The authorities said they had not given permission for the demonstration
Police in Mauritania's capital have used tear gas to disperse scores of protesters calling for the release of the president ousted in August's coup.
The demonstration came ahead of the African Union's Monday deadline for Sidi Mohamed Ould Cheikh Abdallahi to be freed and restored to power.
The AU has already suspended Mauritania's membership over the coup and has warned of further sanctions.
But the army coup leader has dismissed the AU's demand as unconstructive.
General Mohamed Ould Abdelaziz has appointed a transitional government to stay in power until new elections, to be organised in 14 months time.
Sunday's protest came in defiance of a ban on demonstrations imposed by the country's military rulers.
Sidi Mohamed Ould Cheikh Abdallahi is being kept under house arrest
Local journalist Hamdi Ould Mohamed el Hacen told the BBC's Network Africa programme that police used tear gas and bludgeons to disperse the protesters, but no arrests were made.
He says Mr Abdallahi, who became Mauritania's first democratically elected leader in 2007 after a coup two years earlier, also partly instigated by Gen Abdelaziz, is believed to be in good health.
He is being kept under house arrest in a villa in the capital, Nouakchott, the reporter says.
But the military junta say they will never consider Mr Abdallahi's return to power.
The BBC's Elizabeth Blunt in Addis Ababa, where the African Union is based, says the continental body is trying hard to shake off its old image as a "dictators' club".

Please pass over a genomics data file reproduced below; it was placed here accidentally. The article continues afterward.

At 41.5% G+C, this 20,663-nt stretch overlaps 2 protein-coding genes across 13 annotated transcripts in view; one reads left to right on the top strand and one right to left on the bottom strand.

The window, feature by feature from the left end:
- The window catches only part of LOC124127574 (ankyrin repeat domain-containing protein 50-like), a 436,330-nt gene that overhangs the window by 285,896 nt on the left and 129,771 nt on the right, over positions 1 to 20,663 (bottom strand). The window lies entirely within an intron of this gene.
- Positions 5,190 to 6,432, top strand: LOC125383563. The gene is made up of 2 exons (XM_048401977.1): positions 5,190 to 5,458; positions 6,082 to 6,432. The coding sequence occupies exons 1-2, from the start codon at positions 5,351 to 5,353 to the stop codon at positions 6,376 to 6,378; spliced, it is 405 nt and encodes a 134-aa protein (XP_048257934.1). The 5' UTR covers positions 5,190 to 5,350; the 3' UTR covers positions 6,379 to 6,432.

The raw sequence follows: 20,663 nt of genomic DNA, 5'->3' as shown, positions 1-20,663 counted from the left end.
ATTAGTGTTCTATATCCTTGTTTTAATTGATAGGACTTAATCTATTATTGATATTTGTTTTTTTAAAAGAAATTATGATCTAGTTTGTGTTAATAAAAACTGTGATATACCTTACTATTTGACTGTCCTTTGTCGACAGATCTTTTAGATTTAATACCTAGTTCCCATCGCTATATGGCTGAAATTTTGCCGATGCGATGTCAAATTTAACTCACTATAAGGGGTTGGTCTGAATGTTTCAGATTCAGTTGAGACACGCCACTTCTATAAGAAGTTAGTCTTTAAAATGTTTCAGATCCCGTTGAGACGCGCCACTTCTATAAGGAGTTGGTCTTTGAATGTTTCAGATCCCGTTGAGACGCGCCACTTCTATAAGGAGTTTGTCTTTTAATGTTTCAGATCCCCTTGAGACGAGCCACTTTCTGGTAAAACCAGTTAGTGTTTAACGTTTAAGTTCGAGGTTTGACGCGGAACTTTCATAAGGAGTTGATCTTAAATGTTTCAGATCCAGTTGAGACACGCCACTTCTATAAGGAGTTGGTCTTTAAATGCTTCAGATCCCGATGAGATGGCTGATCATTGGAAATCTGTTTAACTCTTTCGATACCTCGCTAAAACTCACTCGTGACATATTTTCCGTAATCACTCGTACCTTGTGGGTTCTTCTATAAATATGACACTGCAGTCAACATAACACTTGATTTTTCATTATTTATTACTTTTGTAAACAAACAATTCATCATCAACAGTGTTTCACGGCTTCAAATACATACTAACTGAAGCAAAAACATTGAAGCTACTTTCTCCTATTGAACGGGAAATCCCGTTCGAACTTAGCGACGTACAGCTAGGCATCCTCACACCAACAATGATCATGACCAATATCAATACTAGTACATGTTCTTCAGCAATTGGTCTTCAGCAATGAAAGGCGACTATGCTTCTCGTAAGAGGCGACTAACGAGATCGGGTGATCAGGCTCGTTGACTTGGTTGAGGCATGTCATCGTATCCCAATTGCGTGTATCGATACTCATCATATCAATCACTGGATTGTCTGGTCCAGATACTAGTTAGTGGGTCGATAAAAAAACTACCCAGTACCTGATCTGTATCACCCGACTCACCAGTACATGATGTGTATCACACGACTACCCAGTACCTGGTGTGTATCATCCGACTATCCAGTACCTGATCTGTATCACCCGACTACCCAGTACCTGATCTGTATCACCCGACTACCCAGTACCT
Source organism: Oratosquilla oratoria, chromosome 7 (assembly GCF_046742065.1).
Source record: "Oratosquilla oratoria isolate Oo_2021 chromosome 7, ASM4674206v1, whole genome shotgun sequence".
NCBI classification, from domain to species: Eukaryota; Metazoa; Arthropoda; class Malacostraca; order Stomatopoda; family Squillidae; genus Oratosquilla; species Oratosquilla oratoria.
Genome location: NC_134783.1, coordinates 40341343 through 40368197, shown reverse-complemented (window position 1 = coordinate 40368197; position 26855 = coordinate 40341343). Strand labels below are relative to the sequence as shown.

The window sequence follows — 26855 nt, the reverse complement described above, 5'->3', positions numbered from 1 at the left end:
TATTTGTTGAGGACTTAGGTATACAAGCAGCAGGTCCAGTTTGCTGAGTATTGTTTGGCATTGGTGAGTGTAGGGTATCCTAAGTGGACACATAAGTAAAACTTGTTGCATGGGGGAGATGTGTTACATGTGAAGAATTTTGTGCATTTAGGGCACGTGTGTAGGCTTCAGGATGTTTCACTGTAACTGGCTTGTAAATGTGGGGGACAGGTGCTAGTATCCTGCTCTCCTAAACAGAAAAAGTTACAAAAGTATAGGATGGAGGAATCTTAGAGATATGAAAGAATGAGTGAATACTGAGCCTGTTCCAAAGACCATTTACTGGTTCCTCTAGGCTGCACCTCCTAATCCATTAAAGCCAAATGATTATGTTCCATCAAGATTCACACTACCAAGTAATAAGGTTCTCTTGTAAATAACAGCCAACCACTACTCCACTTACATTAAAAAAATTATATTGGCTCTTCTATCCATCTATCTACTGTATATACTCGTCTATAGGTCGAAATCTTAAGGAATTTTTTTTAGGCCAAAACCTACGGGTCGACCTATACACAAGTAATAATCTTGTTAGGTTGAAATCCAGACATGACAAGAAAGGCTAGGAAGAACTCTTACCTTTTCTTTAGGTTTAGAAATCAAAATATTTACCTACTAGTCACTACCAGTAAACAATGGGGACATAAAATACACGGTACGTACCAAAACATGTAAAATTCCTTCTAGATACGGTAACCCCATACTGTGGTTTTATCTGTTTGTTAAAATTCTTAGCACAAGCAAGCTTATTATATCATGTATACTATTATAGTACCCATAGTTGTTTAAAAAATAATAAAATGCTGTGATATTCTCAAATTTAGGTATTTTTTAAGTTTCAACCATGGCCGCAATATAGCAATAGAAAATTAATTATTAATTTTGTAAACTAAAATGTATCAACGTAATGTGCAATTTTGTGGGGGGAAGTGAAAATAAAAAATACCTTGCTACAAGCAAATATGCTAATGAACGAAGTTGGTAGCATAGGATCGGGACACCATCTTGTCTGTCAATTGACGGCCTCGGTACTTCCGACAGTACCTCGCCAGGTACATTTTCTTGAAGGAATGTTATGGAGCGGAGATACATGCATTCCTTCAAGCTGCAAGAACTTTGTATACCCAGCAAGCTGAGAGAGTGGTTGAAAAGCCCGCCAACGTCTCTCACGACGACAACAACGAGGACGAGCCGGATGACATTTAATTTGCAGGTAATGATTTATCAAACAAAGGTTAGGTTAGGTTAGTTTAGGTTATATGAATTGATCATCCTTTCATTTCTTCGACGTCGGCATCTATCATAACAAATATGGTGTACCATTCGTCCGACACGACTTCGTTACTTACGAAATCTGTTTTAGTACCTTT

It wants to enforce at least some minimum standard of constitutional legitimacy for its members and it has already had one success, she says.
When the long-standing president of Togo, Gnassingbe Eyadema, died, his son was hastily sworn in to succeed him.
There was such an outcry that the young Faure Gnassingbe was persuaded to go through a form of election before assuming power.
Judging by that election, the standard of democracy demanded by the AU is not very high - but even so, Mauritania's new rulers seem unwilling to compromise, our reporter says.
Rafiq Hajat, executive director of the Malawian-based think tank Institute for Policy Interaction, says the generals are unlikely to be worried by its censure.
The organisation can apply diplomatic pressure through donors, but military action is extremely unlikely given its limited resources, he says.
"The ultimate decision is not with the AU, it's not with America, it's not with the EU, it is with the people of Mauritania and what they desire," Mr Hajat told the BBC.